The Number of the Week Is 22.1
(Bloomberg Opinion) -- Did the poor economic data this past week just blow the narrative out of the water for the stock bulls? It would be premature to provide any definitive answer, given that much of the data covered February, when harsh weather disrupted many parts of the U.S. But that doesn’t mean we can’t start asking some tough questions about the strength of the economy and its impact on financial markets.
The whole thesis underlying the epic rebound in equities from the pandemic-era lows last March — as well as the recent slump in demand for safe assets such as U.S. Treasuries and gold — has been that unprecedented fiscal and monetary stimulus would supercharge economic growth. Indeed, the median estimate of more than 60 economists surveyed by Bloomberg is for gross domestic product to expand 6.1% this year, the most since the early 1980s, propelling corporate earnings higher.
Given we’re only at the end of the first quarter and the $1.9 trillion stimulus plan has just started to be deployed into the economy, there’s no reason to doubt those estimates just yet; it’s just that it couldn’t come soon enough. Citigroup Inc.’s surprise index, which falls when data comes in worse than forecast and rises when it does better, has dropped to its lowest since June, bottoming at 22.1 on Wednesday. Not only that, but this month’s decline is the steepest since the early days of the pandemic last March.
The week started off on the wrong foot when the Federal Reserve Bank of Chicago said Monday that its National Activity Index for February fell to minus 1.09 from a positive 0.75 in January. A reading of positive 0.72 was expected. With this measure, a level below zero indicates a contracting economy, which had not happened since April. Also that day, the National Association of Realtors said home sales for February tumbled 6.6%, far outpacing forecasts for a 3% drop.
Also falling below estimates by a concerning amount were new home sales, durable goods orders, the advance goods trade balance and personal spending. Granted, those numbers were for February, when Texas froze and the heavily populated Northeast suffered a string of snowstorms. But that doesn’t mean the data should be discounted immediately.
With new home sales, it’s true that bad weather most likely kept many buyers out of the market, resulting in the 18.2% plunge, which was the sharpest since 2013. Still, that doesn’t explain the big drops in the South and West. Maybe the numbers suggest that either the large price gains in housing are starting to turn off potential homebuyers or that everyone who wanted to purchase has done so already.
There’s an alternative explanation that is more favorable to the bulls: The dearth of inventory is holding back sales, making the issue one of supply constraint rather than weakening demand. The durable goods report on Thursday seemed to back up the bullish narrative. Yes, orders fell 1.1%, the first drop since April and well below the forecasts for a gain of 0.5%. Auto production was weak particularly, most likely due to a global shortage in semiconductors.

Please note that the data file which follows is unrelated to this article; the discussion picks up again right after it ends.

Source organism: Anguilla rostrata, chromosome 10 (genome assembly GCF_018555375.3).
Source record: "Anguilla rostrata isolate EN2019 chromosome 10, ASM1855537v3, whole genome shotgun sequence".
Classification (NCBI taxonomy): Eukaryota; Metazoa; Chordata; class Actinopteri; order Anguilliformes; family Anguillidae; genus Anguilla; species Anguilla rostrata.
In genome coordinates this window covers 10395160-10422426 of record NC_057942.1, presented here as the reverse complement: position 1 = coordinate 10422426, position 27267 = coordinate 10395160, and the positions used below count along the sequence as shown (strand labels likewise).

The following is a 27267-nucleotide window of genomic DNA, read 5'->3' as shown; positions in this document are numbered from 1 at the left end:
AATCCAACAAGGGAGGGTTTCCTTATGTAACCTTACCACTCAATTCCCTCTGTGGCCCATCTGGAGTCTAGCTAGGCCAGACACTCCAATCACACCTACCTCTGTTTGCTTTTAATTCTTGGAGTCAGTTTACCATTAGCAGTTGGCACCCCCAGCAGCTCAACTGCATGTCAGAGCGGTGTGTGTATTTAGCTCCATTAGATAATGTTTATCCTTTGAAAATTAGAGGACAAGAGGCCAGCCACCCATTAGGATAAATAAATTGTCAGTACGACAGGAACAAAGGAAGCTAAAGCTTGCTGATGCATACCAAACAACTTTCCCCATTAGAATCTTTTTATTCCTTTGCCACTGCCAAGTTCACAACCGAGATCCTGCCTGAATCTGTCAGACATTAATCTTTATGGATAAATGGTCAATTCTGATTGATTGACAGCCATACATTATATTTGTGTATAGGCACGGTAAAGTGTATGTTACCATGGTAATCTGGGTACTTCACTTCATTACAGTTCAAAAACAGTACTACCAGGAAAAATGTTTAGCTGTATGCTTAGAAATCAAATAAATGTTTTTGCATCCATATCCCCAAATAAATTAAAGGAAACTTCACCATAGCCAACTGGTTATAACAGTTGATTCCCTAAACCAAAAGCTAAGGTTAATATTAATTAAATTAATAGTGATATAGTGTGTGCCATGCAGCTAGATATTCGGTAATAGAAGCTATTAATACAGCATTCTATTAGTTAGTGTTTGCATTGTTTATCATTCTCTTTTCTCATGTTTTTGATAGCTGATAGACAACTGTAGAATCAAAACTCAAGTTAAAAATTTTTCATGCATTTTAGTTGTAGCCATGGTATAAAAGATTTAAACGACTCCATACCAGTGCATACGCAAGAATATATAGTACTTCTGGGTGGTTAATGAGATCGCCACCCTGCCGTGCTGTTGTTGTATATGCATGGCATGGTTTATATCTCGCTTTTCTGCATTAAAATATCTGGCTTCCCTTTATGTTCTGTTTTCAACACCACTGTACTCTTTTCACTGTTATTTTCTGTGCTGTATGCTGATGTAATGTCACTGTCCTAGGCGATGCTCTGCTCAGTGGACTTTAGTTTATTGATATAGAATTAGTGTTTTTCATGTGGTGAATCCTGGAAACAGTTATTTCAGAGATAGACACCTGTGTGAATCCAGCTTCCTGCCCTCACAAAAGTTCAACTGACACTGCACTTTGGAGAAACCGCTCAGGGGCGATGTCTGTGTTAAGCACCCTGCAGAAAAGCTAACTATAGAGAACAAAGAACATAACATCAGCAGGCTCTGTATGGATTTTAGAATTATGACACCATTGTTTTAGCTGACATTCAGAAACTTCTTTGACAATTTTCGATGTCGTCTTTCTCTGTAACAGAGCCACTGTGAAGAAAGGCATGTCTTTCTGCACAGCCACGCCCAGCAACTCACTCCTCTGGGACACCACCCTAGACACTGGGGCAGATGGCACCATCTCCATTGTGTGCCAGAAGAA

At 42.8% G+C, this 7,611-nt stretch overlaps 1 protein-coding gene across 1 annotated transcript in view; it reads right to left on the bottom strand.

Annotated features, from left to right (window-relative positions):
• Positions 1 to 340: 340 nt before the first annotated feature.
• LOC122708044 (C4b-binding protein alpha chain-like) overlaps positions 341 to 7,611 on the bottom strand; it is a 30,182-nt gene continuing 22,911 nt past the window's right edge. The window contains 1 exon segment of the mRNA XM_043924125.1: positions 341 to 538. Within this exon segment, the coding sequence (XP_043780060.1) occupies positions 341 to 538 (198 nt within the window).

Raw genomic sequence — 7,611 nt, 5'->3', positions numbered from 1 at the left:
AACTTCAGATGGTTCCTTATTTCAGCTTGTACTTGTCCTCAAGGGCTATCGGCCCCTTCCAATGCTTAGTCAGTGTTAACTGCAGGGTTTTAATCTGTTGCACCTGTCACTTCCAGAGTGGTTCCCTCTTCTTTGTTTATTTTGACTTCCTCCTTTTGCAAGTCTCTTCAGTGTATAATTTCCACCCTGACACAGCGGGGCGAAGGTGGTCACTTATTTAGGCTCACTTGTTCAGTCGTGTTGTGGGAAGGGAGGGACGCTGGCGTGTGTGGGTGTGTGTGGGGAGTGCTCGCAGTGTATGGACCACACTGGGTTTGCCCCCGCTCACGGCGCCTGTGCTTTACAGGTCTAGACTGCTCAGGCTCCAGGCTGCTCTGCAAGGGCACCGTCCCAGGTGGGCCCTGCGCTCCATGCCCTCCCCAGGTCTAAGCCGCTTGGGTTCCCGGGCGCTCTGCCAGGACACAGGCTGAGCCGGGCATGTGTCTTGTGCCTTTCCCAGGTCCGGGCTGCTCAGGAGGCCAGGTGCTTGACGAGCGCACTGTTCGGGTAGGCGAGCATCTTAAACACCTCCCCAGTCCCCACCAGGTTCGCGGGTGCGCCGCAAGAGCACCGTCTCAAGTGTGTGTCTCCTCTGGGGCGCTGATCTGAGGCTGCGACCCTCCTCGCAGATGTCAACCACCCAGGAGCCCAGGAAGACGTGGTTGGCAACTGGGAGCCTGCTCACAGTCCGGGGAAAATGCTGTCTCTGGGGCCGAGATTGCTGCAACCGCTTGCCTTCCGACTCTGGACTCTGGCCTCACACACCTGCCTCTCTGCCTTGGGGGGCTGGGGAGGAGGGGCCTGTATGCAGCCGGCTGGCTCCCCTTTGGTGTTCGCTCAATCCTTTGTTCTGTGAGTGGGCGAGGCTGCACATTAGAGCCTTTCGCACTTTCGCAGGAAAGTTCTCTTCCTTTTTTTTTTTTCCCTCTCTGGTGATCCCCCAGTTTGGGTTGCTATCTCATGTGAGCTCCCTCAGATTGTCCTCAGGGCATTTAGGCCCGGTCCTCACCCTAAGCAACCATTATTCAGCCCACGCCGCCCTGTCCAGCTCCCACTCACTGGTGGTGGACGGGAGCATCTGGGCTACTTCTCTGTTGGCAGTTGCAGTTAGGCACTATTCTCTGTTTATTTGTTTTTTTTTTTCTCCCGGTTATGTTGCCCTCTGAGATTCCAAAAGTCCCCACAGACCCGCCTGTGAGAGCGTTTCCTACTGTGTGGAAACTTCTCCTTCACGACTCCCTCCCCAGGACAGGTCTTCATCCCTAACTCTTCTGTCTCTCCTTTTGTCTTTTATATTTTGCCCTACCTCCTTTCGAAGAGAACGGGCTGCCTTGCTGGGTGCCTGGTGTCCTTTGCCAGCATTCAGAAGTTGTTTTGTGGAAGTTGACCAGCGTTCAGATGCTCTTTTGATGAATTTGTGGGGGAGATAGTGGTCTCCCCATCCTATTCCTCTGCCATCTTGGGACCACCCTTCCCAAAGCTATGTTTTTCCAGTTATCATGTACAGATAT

As FHN Financial Chief Economist Christopher Low pointed out in a note to clients, the economy looks to be bumping up against supply constraints. This is not a bad problem to have because it speaks to supply not keeping pace with booming demand. Even so, it also could act as a serious drag on the economy. Here’s how Andrew Husby of Bloomberg Economics summed it up in a research note on Wednesday:
The supply side of the economy is dynamic, and should catch up over the coming months, but persistent delays would restrain the strength of some categories of spending in the GDP accounts. This could blunt the degree to which massive fiscal impulse is immediately reflected in hard economic data.
Supply constraints in the economy are no small issue for investors. If companies can’t meet orders, they can’t book sales. And if they can’t book sales, they will have a harder time meeting earnings estimates. After surging from less than $164 a share at the start of January to about $171 a share in mid-February, analysts’ earnings estimates for members of the S&P 500 Index have flatlined, ending the week at just below $173. It’s probably no coincidence that the S&P 500 is little changed since mid-February.
No one seriously doubts that economic growth will be impressive in 2021. The data for next week is forecasted to be strong, specifically when it comes to the Institute for Supply Management’s manufacturing index for March and the monthly jobs report. If either of those disappoint, expect the debate over whether the recovery is sustainable to heat up as well as a much rougher ride for the stock market.
This column does not necessarily reflect the opinion of the editorial board or Bloomberg LP and its owners.
Robert Burgess is the Executive Editor for Bloomberg Opinion. He is the former global Executive Editor in charge of financial markets for Bloomberg News. As managing editor, he led the company’s news coverage of credit markets during the global financial crisis.
©2021 Bloomberg L.P.